As a software developer, one of the ways I learn about new web technology is by attending the monthly Northwest Chicago JavaScript meetup. It's a supportive and enthusiastic group of folks interested in continuing to learn more about software development in JavaScript. Every month there are one or more informal presentations by members of the group with questions and discussions.

This past week I gave a talk titled: "Moving the AgilityNerd Blog to GatsbyJS". I started my dog agility blog AgilityNerd in 2004 using the now defunct, Perl-based, flat file CGI site generator, blosxom. Over the years I wrote, enhanced, and fixed a number of plugins to the Blosxom project. Though it worked well, technology has long since moved passed Blosxom's humble beginnings.

The costly hosting requirements for Blosxom at the AgilityNerd's site size (with over 800 source pages generating 1,500 pages dynamically), authoring in HTML, lack of preview, and enhancing a nearly 20 year old code base became so onerous that I decided to extract the content and move to a more modern static site generator.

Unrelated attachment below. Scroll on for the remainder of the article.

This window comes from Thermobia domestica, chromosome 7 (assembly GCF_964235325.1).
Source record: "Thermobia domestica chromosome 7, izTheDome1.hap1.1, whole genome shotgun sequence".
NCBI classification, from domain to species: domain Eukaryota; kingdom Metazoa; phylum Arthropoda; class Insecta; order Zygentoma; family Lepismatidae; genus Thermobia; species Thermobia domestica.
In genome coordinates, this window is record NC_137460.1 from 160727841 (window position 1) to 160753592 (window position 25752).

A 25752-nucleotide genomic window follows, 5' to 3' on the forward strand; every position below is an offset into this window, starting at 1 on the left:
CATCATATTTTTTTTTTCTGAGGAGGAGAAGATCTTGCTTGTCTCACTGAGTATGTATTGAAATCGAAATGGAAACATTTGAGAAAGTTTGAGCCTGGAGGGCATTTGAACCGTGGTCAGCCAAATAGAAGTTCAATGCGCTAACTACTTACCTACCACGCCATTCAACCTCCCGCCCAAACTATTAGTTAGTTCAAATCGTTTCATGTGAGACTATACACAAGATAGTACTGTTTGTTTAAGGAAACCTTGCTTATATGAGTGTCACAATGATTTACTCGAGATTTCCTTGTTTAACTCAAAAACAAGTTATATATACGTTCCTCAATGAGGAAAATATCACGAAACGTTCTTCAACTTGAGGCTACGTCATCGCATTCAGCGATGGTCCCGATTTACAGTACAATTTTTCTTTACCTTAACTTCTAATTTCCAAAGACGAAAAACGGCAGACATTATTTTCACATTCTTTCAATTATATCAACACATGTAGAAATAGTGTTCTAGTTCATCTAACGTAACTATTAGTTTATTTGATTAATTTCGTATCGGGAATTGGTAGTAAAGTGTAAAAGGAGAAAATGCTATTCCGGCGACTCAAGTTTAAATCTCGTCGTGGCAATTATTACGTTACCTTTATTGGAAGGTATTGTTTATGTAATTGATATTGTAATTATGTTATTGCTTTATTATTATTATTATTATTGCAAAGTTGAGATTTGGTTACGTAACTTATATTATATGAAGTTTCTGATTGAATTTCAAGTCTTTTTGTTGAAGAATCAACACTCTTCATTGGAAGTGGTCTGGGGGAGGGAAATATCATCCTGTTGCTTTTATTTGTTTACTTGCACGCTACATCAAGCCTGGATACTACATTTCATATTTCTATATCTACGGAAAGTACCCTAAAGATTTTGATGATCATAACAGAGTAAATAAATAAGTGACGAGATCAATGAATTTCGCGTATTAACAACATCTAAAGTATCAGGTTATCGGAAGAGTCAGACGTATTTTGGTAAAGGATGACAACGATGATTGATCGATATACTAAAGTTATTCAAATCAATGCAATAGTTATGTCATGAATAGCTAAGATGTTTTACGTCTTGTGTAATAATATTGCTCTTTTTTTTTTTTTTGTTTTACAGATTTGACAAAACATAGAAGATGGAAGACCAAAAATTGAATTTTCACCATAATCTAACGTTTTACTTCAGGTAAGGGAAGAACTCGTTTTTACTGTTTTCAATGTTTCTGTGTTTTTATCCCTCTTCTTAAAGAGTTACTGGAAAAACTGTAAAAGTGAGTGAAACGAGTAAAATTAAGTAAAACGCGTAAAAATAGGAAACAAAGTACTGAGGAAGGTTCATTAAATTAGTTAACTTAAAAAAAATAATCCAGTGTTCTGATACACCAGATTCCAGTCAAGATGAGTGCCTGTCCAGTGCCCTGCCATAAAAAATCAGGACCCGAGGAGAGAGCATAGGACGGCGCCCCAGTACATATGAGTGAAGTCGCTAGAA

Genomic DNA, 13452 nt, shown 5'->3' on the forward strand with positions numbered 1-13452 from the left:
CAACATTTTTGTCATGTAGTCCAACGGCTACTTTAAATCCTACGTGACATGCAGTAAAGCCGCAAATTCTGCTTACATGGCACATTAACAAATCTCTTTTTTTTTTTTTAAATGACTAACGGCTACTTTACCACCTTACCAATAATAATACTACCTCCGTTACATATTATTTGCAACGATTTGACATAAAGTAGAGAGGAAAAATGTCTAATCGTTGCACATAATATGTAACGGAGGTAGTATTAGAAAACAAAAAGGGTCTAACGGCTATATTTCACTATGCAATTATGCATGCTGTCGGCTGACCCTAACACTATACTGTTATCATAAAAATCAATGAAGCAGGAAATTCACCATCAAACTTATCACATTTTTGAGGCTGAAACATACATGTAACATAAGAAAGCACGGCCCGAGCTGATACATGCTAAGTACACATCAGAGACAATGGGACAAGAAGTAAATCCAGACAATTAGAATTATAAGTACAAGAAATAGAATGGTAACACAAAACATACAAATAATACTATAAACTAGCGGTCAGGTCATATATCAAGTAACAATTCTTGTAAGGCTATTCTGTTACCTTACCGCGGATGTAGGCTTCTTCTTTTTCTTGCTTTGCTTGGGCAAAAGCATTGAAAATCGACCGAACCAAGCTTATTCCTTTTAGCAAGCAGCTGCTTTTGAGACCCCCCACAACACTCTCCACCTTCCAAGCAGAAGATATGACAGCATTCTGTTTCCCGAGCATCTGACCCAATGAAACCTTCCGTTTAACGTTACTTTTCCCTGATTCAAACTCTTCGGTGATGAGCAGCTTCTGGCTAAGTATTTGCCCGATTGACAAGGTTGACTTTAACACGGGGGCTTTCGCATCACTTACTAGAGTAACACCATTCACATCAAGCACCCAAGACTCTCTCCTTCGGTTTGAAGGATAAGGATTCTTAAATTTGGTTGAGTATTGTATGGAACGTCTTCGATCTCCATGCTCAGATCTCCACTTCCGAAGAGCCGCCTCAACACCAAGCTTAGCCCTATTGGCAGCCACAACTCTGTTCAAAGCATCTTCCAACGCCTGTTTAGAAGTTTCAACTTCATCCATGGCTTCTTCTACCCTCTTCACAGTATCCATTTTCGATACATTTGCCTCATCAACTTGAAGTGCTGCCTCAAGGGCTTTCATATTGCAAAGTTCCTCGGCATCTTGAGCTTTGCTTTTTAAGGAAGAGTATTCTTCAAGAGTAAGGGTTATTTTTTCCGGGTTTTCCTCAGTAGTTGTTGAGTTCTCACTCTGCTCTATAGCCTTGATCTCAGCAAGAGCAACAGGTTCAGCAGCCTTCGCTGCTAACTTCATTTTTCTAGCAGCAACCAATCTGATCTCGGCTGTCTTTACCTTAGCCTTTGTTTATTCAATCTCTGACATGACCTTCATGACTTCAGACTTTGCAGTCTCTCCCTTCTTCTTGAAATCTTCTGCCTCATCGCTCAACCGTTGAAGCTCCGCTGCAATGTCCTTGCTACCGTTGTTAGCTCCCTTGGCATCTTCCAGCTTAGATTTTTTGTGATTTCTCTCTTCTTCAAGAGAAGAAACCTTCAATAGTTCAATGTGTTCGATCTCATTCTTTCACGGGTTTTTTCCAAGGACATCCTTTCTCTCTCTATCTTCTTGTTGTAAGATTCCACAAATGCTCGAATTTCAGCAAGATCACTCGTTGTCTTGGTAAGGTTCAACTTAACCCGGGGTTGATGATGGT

This site,, uses the Python powered Pelican static generator and deploys to GitHub pages. It is simple to author, deploy, and free to host. But I was looking for a static site generator that would make it easy to integrate custom web components, provide image processing, dynamic image/content loading, and integrate 3rd party plugins like: Google Analytics, Rollbar error tracking, and advanced search (Algolia).

My search boiled down to React-based GatsbyJS and Vue-based Gridsome. I've been using Vue daily at work for almost two years, but Gridssome isn't as far along in its development as Gatsby. It has been a while since I did any serious React development so I decided to go with the more popular GatsbyJS as a reason to get my skills on React more up to date.

Gatsby's offering an easy "GitOps" continuous deployment model hosted (for free) on Netlify was just icing on the cake.

Here's a link to my slides. Interestingly, the slides are written using MDX Deck which is itself built on top of Gatsby. Of course I used that functionality to deploy the slide deck to Netlify too.

Here's the video of my presentation which goes into a lot more detail on my reasoning for choosing Gatsby, setting it up, how it works, how plugins work, and deploying a Gatsby site:

Since this presentation, I've started using Gatsby Cloud's build service to get faster builds and then have it upload the assets to Netlify for hosting.